"Parents need to fill a child's bucket of self-esteem so high that the rest of the world can't poke enough holes to drain it dry."
— Alvin Price
Self-esteem is important. It's essential. But are we doing it right? Are we pumping our kids up with good stuff or are we inflating them with the superficial?
We all know that unless we love ourselves and like ourselves we will hold ourselves back from finding out what we are capable of and influencing the world with what we have to offer. But yet, we know so many people struggle with self-esteem, it almost seems like a moving target we are trying to aim at. And then there are others who seem to be able to maintain a positive perspective no matter their situation in life. Why is that?
Consider these two definitions of self-esteem:
One is realistic - meaning we understand that we like ourselves and understand we deserve respect, yet other other suggests that we think more highly of ourselves than we should. That's a big difference in meanings.
Now, consider the definition of self-respect:
1. proper esteem or regard for the dignity of one's character.
Respect is valued in relation to dignity, while esteem can be valued in relation to the impression or perception of what is important.
So what is the difference between respect and esteem?
True or false:
A person who is very attractive, intelligent, and athletically talent, for example, may have a high sense of self-esteem because of these qualities, can they not? And likewise, people can have low self-esteem because they wish they were in better shape, or had different facial features, or a talent that made them 'special'. But a person that has self-respect knows that dignity is not based on appearance, knows that they don't need people to like them or have impressive skills, to like themselves and understand they are just as deserving of respect as anyone else.
And of course, even those who are attractive, intelligent, and/or talented can have low self-esteem as well. From the outside the may seem to have 'everything' - but perhaps that's only because we've been sold on the idea that 'everything' isn't what truly fulfills us and makes us truly happy. Popular kids have breakdowns or worse, commit suicide all the time. We have to ask, is it because of the pressures to strive for these superficial forms of perfection? Or perhaps they're missing meaningful connections with people who truly love them and appreciate them for who they really are, not necessarily who they're supposed to be.
Self esteem is often related to how we compare to other people - popularity, intelligence, how much money we make or how successful we are by societal standards. Self respect, however, is related to how we compare to a set of moral standards - are we honest, loyal, respectful, compassionate? It could be argued that self-esteem can be affected by things out of our control, while self-respect is rooted in only what we can control - our thoughts and actions.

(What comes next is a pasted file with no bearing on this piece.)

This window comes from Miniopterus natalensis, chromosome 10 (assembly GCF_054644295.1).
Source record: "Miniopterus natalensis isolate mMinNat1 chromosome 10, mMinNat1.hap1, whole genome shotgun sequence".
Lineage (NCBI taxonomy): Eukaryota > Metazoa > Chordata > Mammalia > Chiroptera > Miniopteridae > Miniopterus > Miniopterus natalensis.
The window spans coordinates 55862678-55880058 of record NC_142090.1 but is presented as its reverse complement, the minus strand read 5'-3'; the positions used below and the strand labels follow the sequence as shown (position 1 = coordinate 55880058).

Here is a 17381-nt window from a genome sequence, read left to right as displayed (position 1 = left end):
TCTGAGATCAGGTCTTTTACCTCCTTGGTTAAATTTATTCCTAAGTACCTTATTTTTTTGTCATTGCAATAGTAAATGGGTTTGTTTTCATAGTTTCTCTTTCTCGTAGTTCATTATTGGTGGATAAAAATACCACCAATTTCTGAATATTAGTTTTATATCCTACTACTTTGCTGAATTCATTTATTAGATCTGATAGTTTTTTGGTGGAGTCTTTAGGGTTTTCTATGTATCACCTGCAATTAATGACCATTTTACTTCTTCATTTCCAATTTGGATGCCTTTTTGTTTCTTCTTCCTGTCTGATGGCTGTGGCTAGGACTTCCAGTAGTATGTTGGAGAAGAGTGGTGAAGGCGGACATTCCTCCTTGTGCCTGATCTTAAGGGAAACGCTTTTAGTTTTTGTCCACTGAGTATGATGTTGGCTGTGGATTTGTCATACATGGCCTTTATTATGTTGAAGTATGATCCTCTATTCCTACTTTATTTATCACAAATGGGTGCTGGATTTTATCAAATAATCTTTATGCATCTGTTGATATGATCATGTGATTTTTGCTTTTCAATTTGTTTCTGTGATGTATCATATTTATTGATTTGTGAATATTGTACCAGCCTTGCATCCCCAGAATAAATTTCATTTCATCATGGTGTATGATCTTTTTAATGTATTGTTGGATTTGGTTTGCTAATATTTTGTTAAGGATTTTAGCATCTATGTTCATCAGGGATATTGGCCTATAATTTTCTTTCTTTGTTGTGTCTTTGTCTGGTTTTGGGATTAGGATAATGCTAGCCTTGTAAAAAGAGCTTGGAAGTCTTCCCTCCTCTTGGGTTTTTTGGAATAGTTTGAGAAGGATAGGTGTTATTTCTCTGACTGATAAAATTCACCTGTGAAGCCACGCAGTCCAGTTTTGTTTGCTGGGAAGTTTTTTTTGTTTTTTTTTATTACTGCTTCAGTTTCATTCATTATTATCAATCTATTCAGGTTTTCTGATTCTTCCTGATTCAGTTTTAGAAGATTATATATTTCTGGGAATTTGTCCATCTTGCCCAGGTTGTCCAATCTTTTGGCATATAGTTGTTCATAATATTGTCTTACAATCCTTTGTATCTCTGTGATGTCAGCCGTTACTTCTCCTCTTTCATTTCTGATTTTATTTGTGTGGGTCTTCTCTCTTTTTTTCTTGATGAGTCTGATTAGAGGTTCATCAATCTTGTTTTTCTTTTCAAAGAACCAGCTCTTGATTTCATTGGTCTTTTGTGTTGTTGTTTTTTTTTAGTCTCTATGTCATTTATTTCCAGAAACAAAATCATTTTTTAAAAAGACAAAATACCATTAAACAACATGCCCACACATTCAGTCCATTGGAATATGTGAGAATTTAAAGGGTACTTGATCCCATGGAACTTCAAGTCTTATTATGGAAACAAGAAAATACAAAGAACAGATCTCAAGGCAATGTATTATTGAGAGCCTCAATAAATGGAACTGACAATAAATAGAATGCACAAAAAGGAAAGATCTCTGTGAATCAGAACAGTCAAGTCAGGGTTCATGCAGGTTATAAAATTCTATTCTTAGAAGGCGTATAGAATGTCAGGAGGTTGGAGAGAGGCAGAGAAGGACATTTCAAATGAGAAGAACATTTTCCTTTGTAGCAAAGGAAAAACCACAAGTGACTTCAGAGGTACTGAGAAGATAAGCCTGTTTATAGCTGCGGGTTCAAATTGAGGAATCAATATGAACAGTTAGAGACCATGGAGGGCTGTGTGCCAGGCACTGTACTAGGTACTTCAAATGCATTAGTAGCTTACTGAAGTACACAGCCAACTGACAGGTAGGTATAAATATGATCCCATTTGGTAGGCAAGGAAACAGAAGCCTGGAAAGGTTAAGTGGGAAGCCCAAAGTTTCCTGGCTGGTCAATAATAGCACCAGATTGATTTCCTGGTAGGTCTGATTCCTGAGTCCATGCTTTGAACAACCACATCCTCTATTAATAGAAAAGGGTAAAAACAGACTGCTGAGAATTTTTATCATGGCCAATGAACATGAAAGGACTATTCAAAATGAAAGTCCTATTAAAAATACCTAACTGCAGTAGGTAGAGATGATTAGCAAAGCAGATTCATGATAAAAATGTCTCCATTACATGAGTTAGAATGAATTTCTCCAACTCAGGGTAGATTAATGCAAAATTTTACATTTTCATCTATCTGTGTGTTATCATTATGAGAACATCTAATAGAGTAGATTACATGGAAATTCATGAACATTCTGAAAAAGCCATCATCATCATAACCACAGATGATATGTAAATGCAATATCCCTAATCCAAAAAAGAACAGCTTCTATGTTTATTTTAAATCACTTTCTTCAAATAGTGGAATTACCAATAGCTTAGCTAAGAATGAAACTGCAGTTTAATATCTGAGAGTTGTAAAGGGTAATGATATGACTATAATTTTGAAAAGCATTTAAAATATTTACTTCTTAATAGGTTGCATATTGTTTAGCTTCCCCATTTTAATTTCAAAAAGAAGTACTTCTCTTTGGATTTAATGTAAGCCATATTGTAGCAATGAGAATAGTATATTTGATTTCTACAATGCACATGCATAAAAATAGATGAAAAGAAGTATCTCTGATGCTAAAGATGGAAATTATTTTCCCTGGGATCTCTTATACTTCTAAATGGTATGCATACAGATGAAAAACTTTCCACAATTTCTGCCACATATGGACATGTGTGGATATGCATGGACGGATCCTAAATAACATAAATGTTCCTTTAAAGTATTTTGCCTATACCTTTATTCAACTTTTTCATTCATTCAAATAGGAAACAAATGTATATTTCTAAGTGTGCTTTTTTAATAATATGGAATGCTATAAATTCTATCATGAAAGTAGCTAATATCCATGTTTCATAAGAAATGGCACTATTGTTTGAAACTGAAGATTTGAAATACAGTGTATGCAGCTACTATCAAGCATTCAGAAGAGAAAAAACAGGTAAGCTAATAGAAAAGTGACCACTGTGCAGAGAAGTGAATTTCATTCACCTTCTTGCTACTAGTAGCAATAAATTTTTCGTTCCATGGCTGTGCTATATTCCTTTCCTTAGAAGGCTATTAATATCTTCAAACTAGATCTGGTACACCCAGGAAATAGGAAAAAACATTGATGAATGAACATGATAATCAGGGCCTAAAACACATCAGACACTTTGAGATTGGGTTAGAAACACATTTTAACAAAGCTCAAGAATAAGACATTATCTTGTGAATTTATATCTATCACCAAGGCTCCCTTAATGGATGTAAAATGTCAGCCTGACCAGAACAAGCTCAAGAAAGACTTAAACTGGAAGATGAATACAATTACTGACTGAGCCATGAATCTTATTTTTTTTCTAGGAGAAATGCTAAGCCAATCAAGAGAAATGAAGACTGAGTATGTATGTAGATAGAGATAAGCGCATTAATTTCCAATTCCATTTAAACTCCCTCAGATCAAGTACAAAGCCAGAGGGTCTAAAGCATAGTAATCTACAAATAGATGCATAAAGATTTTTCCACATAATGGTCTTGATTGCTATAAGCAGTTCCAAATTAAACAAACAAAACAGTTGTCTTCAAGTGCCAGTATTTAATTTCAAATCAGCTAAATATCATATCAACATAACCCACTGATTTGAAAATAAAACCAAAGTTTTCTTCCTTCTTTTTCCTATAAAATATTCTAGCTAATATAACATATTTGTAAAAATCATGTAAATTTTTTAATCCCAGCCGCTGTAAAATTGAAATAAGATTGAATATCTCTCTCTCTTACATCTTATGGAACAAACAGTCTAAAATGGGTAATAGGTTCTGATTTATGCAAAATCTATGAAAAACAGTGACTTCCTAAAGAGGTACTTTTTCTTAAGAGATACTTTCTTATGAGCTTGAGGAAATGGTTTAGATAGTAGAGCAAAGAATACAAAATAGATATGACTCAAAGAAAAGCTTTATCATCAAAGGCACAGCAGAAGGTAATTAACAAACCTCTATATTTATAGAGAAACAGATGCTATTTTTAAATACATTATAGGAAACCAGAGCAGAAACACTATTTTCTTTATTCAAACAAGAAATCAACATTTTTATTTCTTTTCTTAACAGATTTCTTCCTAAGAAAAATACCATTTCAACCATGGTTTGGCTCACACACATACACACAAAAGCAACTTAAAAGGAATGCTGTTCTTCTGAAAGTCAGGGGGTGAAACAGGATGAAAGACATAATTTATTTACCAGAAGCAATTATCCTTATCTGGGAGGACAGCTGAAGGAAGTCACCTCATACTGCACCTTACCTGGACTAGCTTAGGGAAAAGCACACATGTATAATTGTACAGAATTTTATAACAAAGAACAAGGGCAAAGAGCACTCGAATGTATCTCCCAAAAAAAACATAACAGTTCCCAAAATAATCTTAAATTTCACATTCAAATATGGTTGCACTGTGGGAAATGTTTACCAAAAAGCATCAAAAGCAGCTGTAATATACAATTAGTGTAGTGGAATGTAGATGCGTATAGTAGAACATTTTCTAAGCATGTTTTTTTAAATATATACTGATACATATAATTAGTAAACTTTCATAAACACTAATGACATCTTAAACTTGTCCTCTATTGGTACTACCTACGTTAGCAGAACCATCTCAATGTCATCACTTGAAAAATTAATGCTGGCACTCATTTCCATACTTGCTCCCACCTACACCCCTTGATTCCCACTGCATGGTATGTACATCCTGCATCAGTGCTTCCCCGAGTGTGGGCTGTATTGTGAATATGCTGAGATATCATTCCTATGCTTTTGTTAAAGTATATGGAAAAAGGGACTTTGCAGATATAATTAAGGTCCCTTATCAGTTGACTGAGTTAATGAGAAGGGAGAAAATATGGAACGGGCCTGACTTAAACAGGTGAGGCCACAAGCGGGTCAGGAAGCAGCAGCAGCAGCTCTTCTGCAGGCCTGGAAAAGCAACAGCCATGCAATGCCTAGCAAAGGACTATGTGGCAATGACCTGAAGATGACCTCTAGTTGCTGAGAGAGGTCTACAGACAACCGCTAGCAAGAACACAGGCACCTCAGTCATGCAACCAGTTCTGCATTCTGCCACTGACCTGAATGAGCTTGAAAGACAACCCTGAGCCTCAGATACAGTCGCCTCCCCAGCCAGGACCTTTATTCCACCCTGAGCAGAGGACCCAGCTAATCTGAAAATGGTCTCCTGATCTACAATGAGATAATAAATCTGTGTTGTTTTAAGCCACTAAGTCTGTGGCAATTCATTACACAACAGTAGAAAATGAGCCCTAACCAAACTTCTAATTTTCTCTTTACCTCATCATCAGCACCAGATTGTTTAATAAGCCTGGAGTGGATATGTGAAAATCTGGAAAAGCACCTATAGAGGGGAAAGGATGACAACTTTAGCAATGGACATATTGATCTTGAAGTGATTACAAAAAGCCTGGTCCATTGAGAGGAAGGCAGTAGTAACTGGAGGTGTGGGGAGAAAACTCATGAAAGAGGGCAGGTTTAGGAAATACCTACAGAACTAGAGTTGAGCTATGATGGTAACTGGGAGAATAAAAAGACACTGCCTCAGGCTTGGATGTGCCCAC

At the end of the day, are we happy with ourselves because we feel like we fit in, or are we happy because we feel that we are living a dignified life and don't care if we fit in?
Society and media tell us - be beautiful, be sexy, be smart, be in shape, be wealthy, be popular, own this, wear this brand, listen to this music, do what the in-crowd is doing and you will be happy. That is society dictating to it's own constructs of what self-esteem should be based off of.
Dignity tells us - be honest, be trustworthy, be honorable, be dependable, be appreciative, be reflective, be respectful, be gracious, be patient, be loving, be forgiving, be gentle, be yourself for you are worthy and deserve happiness no matter what.
It's not something we want to accept, but there are a lot of abusers out in the world, full of self-esteem based off of superficial values. But, if they spent time exercising true soul-searching self-reflection, they would not qualify as being self-respecting individuals. They either don't know or don't care, because they are not even considering the values of morality. And why should they when society at large has, in many ways, turned it's back on morality. We are entertained by violence and motivated by the profitability in 'sex sells'. We say it's wrong, but then it's in movies, video games, music, TV, and commercials. We have to train teachers in schools to prepare for armed assailants - often minors. Girls are given birth control and boys are given condoms way before they are even allowed to watch R-rated movies, not because they're involved in meaningful, romantic relationships - but because they're living in a childhood where sexual objectification of yourself and others is 'normal.'
So the question is are we feeding the right form of self-esteem?
Are we saying to our children:
"You are beautiful. You are strong. You are smart. You are funny. You are likable." Important things for children to hear. But equally and arguably more important yet less spoken:
"You are caring. You are generous. You are thoughtful. You tell the truth - even when it's hard. You strive to do the right thing. You are a good person."
We all know society and media are pushing their version of self-esteem. And it's, arguably, setting our children up for a lifetime of struggle trying to fit in and keep up with the 'machine' that is pumping out the newest and latest trends and standards. But, it's up to us to promote the rewards of self-esteem based off of honor, morality, and compassion. It is through those characteristics that we are capable of forming meaningful connections with ourselves, with others, and with the world.
We leave you now with two quotes from Helen Keller, who was left blind and deaf after an illness during her infancy, but persevered and has earned her place among some of the most inspirational people that have influenced and inspired the world.